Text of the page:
United States District Court, N.D. Texas, Dallas Division
FINDINGS, CONCLUSIONS, AND RECOMMENDATION OF THE
UNITED STATES MAGISTRATE JUDGE
REBECCA RUTHERFORD UNITED STATES MAGISTRATE JUDGE
case has been referred to the United States Magistrate Judge
for pretrial management under 28 U.S.C. § 636(b). On
October 30, 2017, Plaintiff Cyndi Sero King, proceeding
pro se, filed this social security appeal alleging
that a portion of her social security benefits has been
wrongfully withheld. Compl. 1-4 [ECF No. 3]. Before the Court
is Defendant Nancy A. Berryhill, Deputy Commissioner for
Operations of the Social Security Administration's Motion
to Dismiss [ECF No. 13], filed on January 19, 2018. Plaintiff
failed to file a response, and the time to do so has passed.
For the reasons discussed herein, the District Court should
GRANT the Motion to Dismiss.
Motion to Dismiss, the Deputy Commissioner asks the Court to
dismiss this case, because Plaintiff has not received the
final decision necessary to obtain judicial review by a
district court under 42 U.S.C. § 405(g). See
Mot. 1. The Deputy Commissioner submits the declaration of
Cristina Prelle, Chief of Court Case Preparation and Review,
Branch 4 of the Office of Appellate Operations, Office of
Disability Adjudication and Review, Social Security
Administration. See Prelle Decl. 1 [ECF No. 13-1].
Ms. Prelle states in her declaration the following:
(a) Plaintiff filed a claim for Title II disability benefits
on March 30, 2009, and on May 11, 2009, the agency determined
that Plaintiff was disabled since December 31, 2007;
(b) Plaintiff was sent a notice dated September 6, 2017,
which explained that her social security check would be
reduced, because the state of Texas will not pay
Plaintiff's Medicare Part B premiums after July of 2017.
This notice advised Plaintiff of her right to appeal within
60 days, but there is no record of an appeal filed by
(c) Plaintiff was sent a second notice dated September 27,
2017, which explained that her payments have changed for the
period beginning in September of 2017. This notice advised
Plaintiff of her right to appeal within 60 days, but there is
no record of an appeal filed by Plaintiff.
Prelle Decl. 2-3. The September 6, 2017, and September 27,
2017, notices are attached to Plaintiff's Complaint.
See Compl. [ECF No. 3 at 14-15 & 23-24]. In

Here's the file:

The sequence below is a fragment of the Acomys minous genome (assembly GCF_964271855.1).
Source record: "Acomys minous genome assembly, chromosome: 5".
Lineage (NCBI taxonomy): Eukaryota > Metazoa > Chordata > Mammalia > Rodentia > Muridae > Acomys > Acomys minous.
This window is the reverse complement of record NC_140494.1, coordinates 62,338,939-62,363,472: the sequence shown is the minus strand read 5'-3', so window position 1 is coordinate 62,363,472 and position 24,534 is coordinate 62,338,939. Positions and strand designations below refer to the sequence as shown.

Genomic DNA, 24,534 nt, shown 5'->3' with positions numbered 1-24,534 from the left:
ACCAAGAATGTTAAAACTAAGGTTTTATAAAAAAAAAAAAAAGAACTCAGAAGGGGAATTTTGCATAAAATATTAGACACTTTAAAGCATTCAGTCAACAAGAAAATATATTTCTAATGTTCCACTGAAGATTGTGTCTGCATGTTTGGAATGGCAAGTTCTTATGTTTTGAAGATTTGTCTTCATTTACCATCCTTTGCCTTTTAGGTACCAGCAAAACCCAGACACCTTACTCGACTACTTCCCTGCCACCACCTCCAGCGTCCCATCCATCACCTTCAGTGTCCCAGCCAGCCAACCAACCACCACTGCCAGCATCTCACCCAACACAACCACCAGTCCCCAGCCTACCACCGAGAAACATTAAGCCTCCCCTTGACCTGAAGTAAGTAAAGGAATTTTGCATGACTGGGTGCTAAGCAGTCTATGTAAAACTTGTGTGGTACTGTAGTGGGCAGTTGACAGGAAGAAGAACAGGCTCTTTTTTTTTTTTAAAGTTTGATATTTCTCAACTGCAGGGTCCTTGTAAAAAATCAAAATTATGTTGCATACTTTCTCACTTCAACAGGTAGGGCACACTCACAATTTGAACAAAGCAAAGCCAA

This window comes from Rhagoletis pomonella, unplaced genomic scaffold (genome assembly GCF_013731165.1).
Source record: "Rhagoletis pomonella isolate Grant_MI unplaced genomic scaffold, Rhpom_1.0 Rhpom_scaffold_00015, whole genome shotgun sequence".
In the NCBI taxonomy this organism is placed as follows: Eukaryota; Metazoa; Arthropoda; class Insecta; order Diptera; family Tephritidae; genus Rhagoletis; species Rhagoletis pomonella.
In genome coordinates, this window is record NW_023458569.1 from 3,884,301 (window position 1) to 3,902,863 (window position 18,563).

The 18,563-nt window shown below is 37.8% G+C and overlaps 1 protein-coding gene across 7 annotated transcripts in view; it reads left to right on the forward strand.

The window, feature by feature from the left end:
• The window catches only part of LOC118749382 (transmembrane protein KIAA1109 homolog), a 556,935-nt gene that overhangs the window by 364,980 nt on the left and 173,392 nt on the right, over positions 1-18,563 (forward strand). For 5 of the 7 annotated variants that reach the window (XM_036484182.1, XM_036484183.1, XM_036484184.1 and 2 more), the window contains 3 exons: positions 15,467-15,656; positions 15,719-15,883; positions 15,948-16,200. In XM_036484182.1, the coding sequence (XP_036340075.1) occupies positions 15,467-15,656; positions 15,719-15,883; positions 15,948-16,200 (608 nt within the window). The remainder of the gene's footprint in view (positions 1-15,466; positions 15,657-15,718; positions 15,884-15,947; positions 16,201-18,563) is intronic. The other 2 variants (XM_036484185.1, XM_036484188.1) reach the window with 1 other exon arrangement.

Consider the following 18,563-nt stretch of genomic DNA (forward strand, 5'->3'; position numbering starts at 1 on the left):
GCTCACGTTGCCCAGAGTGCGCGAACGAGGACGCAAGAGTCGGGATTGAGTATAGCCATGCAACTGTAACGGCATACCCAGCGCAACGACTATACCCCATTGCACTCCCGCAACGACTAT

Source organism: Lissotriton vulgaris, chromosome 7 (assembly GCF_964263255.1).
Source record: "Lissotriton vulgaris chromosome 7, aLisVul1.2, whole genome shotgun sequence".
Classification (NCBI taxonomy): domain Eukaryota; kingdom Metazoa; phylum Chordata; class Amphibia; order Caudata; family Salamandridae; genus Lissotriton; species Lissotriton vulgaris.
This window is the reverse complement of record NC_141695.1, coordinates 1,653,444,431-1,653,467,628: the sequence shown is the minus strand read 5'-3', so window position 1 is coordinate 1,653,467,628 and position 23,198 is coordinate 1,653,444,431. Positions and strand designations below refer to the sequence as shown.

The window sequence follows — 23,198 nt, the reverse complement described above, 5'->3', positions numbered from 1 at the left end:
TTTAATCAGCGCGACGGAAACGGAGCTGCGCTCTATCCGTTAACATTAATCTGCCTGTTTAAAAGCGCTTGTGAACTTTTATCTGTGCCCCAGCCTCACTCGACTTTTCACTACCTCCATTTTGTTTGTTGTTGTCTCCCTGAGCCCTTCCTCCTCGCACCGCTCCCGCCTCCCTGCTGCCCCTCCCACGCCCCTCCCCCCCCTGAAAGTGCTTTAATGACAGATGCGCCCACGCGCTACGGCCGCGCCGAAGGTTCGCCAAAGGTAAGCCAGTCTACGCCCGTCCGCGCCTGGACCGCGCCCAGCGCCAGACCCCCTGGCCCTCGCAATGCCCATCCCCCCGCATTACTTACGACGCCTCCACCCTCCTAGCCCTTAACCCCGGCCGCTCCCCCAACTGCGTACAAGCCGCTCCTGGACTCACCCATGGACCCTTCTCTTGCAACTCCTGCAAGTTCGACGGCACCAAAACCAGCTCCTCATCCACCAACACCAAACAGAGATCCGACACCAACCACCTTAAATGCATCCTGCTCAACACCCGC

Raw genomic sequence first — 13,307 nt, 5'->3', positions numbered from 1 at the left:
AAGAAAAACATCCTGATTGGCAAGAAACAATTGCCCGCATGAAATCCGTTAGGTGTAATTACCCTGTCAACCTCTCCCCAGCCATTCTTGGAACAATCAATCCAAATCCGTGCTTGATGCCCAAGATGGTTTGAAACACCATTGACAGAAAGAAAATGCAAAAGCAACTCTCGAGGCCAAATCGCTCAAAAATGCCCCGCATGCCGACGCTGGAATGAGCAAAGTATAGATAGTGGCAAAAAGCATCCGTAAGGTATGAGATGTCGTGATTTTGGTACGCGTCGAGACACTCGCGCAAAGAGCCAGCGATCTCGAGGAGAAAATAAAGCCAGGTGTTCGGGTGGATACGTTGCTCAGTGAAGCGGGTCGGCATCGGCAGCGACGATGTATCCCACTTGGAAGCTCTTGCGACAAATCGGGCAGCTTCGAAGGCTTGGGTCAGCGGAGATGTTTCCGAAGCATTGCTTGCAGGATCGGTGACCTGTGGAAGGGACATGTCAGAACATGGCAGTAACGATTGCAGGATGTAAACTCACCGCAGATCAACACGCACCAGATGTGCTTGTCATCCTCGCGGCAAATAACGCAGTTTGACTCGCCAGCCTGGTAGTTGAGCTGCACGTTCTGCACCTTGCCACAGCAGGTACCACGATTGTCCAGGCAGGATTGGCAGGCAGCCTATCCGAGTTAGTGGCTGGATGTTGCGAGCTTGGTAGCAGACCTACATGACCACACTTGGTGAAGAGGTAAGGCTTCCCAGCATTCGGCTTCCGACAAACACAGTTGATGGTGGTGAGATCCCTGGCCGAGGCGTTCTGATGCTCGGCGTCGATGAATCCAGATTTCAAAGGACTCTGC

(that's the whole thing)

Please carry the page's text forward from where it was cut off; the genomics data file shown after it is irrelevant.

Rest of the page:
consideration of the foregoing, the Deputy Commissioner asks
the Court to dismiss this case, because the Court lacks
subject matter jurisdiction due to Plaintiff's failure to
exhaust her administrative remedies. See Mot. 1
courts are courts of limited jurisdiction; therefore, they
have the power to adjudicate claims only when jurisdiction is
conferred by statute or the Constitution.” Brown v.
Peterson, 2006 WL 349805, at *4 (N.D. Tex. Feb. 3, 2006)
(citing Kokkonen v. Guardian Life Ins. Co., 511 U.S.
375, 377 (1994); Stockman v. Fed. Election
Comm'n, 138 F.3d 144, 151 (5th Cir. 1998)). “A
motion to dismiss filed under Rule 12(b)(1) challenges a
federal court's subject matter jurisdiction.”
Peterson, 2006 WL 349805, at *4. Therefore, a
“case is properly dismissed for lack of subject matter
jurisdiction when the court lacks the statutory or
constitutional power to adjudicate the case.”
Peterson, 2006 WL 349805, at *4 (citing Home
Builders Ass'n of Miss., Inc. v. City of Madison,
143 F.3d 1006, 1010 (5th Cir. 1998)).
ruling on a motion to dismiss for lack of subject matter
jurisdiction, a court may evaluate the complaint alone, the
complaint supplemented by undisputed facts evidenced in the
record, or the complaint supplemented by undisputed facts
plus the courts resolution of disputed facts.”
Peterson, 2006 WL 349805, at *4 (citing Den
Norske Stats Oljeselskap As v. HeereMac V.O.F., 241 F.3d
420, 424 (5th Cir. 2001)). “There are two types of
challenges to a court's subject matter jurisdiction under
Rule 12(b)(1): ‘facial' attacks and
‘factual' attacks.” Peterson, 2006
WL 349805, at *4 (citing Paterson v. Weinberger, 644
F.2d 521, 523 (5th Cir. 1981); Brooks v. Snow, 313